- On your element that contains the background-image, give it a name attribute (name="MyOjbject").
- On the same element, add another attribute: (runat="server").
- Now, in your code-behind file, on the Page_Load(…) event handler, add the following code:
MyObject.Style["background-image"] = "url(" + ResolveClientUrl(MyObject.Style["background-image"].Split(‘(‘).Split(‘)’)) + ")";
That’s it! Now you get the following advantages over other hacks:
The only place you maintain the image is in the same place you always have… in the background-image in the style.
The image remains visible at run-time in all content pages, regardless of where they’re located (how deep they are in other folders).
The image remains visible in VisualStudio at design time.
That big line of code is kind of complicated and really, for readability, could be broken down into the following:
string Image1 = MyObject.Style["background-image"].Split('(');
string Image2 = Image1;
string image3 = Image2.Split(')');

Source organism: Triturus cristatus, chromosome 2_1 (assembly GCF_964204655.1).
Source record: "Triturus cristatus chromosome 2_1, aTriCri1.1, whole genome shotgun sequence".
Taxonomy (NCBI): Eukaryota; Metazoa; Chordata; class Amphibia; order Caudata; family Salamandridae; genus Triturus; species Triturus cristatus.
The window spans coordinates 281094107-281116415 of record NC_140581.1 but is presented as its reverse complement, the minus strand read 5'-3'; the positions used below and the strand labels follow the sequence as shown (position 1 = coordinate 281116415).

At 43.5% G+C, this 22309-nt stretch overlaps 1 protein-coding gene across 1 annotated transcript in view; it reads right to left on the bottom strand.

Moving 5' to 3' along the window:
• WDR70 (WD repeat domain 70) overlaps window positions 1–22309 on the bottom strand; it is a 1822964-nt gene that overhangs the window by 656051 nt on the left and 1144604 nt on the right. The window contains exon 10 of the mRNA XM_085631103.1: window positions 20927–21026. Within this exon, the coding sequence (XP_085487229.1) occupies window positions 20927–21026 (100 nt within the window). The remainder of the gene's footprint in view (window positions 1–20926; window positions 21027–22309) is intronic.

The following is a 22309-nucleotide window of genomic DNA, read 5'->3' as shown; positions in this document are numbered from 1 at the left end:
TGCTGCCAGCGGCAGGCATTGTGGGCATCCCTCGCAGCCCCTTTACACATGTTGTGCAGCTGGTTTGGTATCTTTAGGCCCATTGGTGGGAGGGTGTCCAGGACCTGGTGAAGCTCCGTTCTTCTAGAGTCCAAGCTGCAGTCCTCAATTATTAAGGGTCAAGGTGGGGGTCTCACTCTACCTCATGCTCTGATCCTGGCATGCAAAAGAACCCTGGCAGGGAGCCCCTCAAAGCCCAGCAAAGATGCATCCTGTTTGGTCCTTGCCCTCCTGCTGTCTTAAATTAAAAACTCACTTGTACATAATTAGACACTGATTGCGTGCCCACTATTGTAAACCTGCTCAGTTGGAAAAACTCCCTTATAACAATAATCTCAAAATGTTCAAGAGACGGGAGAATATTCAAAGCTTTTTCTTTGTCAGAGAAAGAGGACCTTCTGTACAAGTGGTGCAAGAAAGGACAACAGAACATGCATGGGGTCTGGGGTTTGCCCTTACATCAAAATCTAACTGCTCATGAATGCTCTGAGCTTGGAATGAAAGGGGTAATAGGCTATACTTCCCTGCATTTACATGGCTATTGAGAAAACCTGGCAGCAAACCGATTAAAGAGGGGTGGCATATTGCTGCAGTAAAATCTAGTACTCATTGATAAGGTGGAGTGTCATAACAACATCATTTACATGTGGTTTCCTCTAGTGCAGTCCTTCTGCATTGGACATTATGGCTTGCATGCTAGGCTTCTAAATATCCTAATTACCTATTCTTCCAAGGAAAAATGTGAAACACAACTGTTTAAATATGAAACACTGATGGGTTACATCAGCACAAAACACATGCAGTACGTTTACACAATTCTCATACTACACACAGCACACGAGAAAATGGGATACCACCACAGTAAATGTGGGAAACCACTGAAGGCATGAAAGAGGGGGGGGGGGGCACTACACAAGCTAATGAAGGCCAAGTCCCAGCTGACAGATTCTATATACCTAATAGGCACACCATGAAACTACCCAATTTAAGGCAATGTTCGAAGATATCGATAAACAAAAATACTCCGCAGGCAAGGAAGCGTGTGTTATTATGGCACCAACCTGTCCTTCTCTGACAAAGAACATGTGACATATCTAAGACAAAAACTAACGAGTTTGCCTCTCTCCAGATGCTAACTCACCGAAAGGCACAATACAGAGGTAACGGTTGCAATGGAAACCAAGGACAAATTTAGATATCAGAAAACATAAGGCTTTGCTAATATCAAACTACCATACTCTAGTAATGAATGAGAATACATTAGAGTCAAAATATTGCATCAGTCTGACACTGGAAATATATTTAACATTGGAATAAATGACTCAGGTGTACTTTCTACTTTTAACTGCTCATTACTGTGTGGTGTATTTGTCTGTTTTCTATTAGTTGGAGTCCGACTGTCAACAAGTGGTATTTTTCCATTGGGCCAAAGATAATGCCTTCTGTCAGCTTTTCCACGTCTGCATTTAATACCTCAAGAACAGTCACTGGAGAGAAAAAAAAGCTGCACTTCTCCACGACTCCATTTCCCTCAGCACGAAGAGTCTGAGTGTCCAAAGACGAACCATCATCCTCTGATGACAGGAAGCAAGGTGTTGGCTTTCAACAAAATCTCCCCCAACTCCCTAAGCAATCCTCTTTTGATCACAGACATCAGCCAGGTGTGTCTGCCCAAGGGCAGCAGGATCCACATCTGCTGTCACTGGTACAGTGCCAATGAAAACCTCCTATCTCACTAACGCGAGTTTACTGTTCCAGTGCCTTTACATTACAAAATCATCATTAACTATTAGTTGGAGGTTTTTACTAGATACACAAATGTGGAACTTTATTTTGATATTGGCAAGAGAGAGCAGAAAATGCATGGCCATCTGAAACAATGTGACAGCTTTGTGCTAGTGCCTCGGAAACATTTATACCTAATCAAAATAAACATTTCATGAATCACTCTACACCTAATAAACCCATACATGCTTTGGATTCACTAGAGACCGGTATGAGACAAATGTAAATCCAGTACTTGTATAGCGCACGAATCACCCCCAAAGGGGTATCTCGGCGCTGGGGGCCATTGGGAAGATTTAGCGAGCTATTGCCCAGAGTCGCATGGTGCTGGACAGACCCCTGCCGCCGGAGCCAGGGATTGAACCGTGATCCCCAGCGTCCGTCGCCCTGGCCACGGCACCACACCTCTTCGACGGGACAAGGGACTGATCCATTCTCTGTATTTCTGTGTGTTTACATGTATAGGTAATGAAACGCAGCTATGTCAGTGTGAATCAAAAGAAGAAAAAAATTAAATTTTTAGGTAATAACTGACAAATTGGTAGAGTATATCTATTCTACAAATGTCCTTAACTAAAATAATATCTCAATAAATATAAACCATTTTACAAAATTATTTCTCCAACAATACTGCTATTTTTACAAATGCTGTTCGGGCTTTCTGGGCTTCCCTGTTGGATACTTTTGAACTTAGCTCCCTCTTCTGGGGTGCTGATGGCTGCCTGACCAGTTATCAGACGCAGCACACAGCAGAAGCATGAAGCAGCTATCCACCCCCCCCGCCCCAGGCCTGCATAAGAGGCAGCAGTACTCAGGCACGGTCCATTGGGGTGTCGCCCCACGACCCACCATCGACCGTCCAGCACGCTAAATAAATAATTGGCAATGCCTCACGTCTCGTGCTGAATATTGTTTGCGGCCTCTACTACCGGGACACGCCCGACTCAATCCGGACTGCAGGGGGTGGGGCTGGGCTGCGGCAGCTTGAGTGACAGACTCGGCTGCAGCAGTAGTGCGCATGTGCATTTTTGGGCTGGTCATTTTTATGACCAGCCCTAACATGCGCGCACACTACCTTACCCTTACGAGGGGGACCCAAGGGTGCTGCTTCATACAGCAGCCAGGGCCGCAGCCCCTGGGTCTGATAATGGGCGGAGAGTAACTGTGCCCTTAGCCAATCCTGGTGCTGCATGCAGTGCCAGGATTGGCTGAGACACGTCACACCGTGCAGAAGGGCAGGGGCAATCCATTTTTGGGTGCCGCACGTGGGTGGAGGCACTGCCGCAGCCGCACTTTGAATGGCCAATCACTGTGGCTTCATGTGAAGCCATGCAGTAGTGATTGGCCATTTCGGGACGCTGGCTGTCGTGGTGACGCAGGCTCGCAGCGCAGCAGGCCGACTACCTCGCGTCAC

string imageurl = Image2;
string fixedimageurl = ResolveClientUrl(ImageUrl);
What’s really going on?
Well, the original problem is that if you have a background image hard coded into an element on your master page, content pages that derive from that master page, who are located in a different folder, will have the SAME image path, which is not valid from within the other folder. The code above figures out what path the content page is in and fixes the URL path of the background image attribute.
The image path is in the style element, within the "background-image" section as something like: "url(MyImages/MyPicture.jpg)". The code above parses that string by stripping off everything before the "(", including the "(". Then it strips off the ")" and anything after it. What’s left is the raw URL of the image. It then passes that to the method "ResolveClientUrl". This method figures out where you are and how to build a path that goes back to that URL. Then we wrap it in url(…).